There are many traditions associated with Chinese New Year. My most distinct memory from childhood is, of course, receiving red envelopes full of money. We always looked forward to that, and it was always fun to go shopping afterwards. Also, you're supposed to wear new clothes on Chinese New Year, which is also pretty fun.
All those things aside, of course, is the FOOD! There's also plenty of feasting on all sorts of traditional dishes. One of my favorite classic New Years dish is the Lion's Head Casserole. Succulent and flavorful pork patties are stewed for an hour with napa cabbage, resulting in a rich, flavorful dish brimming with the sweetness of napa and the savory goodness of pork.
1 teaspoon scallions (minced)
1 teaspoon ginger (minced)
sesame oil (a glug)
black pepper (a dash)
¾ teaspoon rice wine
¾ tsp salt
4 T water
½ T corn starch
1 big head of napa ( ~ 3 lbs)
1 T soy sauce
1 T salt
*recipe adapted from the book Chinese Cuisine by Huang Su Huei (66th printing July 2000)
Note: My mom recently told me about a cool adaptation that she does. Instead of using 1 lb of pork, she uses ½ lb of pork and mixes it with ½ lb of tofu. She then omits the water from the recipe (since the tofu has a lot of water). What results is a moist, soft patty that's healthier and just as flavorful! She has also experimented with normal cabbage instead, which also works well. Sometimes she will just wrap the meat with the cabbage, sort of like making cabbage rolls.
Mix together the egg, scallions, ginger, sesame oil, black pepper, rice wine, salt, water, and corn starch.
Form meat patties to the size of your liking. I make them the size of small hamburger patties.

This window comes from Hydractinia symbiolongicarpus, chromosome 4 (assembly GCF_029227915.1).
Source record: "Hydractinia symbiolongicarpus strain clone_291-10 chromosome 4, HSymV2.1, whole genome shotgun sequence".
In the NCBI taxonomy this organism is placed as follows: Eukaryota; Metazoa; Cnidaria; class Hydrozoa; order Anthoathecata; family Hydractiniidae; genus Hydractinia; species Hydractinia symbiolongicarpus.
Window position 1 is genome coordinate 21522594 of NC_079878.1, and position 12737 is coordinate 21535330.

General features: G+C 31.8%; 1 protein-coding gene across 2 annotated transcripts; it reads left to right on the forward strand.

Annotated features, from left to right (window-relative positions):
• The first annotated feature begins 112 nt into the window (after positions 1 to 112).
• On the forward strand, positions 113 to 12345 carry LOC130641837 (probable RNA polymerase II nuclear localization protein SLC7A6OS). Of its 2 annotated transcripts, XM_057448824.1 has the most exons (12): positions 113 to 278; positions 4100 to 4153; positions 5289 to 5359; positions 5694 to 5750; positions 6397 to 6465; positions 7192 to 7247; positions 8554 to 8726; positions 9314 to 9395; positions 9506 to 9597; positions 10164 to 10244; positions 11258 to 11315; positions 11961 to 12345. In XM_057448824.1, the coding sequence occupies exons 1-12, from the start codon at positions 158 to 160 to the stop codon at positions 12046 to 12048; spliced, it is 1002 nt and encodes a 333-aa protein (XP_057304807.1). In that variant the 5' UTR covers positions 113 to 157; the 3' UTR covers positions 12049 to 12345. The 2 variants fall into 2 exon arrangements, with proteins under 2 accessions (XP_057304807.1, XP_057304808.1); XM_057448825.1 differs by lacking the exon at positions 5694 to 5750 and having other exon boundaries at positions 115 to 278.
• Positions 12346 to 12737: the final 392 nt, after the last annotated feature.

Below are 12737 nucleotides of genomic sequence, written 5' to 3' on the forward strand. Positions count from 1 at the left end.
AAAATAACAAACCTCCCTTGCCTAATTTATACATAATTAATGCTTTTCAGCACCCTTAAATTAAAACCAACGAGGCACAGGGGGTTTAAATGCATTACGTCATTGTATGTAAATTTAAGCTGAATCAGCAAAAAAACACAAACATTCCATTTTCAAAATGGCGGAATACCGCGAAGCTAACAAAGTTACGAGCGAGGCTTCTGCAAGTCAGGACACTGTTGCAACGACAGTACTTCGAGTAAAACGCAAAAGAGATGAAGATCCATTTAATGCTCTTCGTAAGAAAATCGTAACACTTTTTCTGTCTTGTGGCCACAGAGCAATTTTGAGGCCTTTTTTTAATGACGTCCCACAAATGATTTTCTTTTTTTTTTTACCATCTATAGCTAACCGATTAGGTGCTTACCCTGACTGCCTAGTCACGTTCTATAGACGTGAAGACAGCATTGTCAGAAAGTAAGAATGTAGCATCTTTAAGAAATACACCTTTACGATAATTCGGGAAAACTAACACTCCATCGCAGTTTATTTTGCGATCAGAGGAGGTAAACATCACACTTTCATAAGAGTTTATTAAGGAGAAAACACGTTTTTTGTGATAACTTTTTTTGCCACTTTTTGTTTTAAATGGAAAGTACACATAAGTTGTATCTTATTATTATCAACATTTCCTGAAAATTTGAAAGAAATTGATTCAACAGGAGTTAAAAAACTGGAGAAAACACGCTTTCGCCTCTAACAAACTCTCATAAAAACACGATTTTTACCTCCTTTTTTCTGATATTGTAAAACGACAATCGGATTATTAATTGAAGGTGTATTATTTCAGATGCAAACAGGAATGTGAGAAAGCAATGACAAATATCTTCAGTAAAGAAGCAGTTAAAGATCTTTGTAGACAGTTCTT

Note: the meat ball mixture is a bit loose so you might have trouble forming the patties. Try throwing a ball of meat back and forth between two hands a few times to "pack it down." Or you can aim to make smaller patties, which are easier to handle.
Coat each patty in a 1:1:1 mixture of soy sauce, water, and corn starch mixture.
Pan fry the patties in a bit of oil on medium to medium-high heat (enough to sear the outsides).
Flip after one side is browned and cook the other side. Set aside.
Set aside ~4-5 napa cabbage leaves. Chop up the remaining leaves into ~2 inch size pieces. Saute the napa in a big pot/wok over medium high heat. Add some water to make sure the veggies steam.
It should should look like this after about 5 minutes or so.
Remove the napa and use it to line the bottom of a casserole dish. I didn't have one, so I just used a large pot that I had. Lay the pork patties on top.
Note: A lot of liquid comes out of the napa after you saute it. You can add some of this liquid to the casserole if you'd like. It depends on how soupy you like your final product to be. I poured about ⅓ of the liquid in.
Remember those leaves we had put aside? Lay them on top of the meat balls. Add about 1 T soy sauce and 1 T of salt, cover the pot (important!), and let it simmer for about 1 hour.
Enjoy! (sorry, I forgot to take a picture of the finished product!)
This post was first published on May 16, 2009. This version has updated picture.
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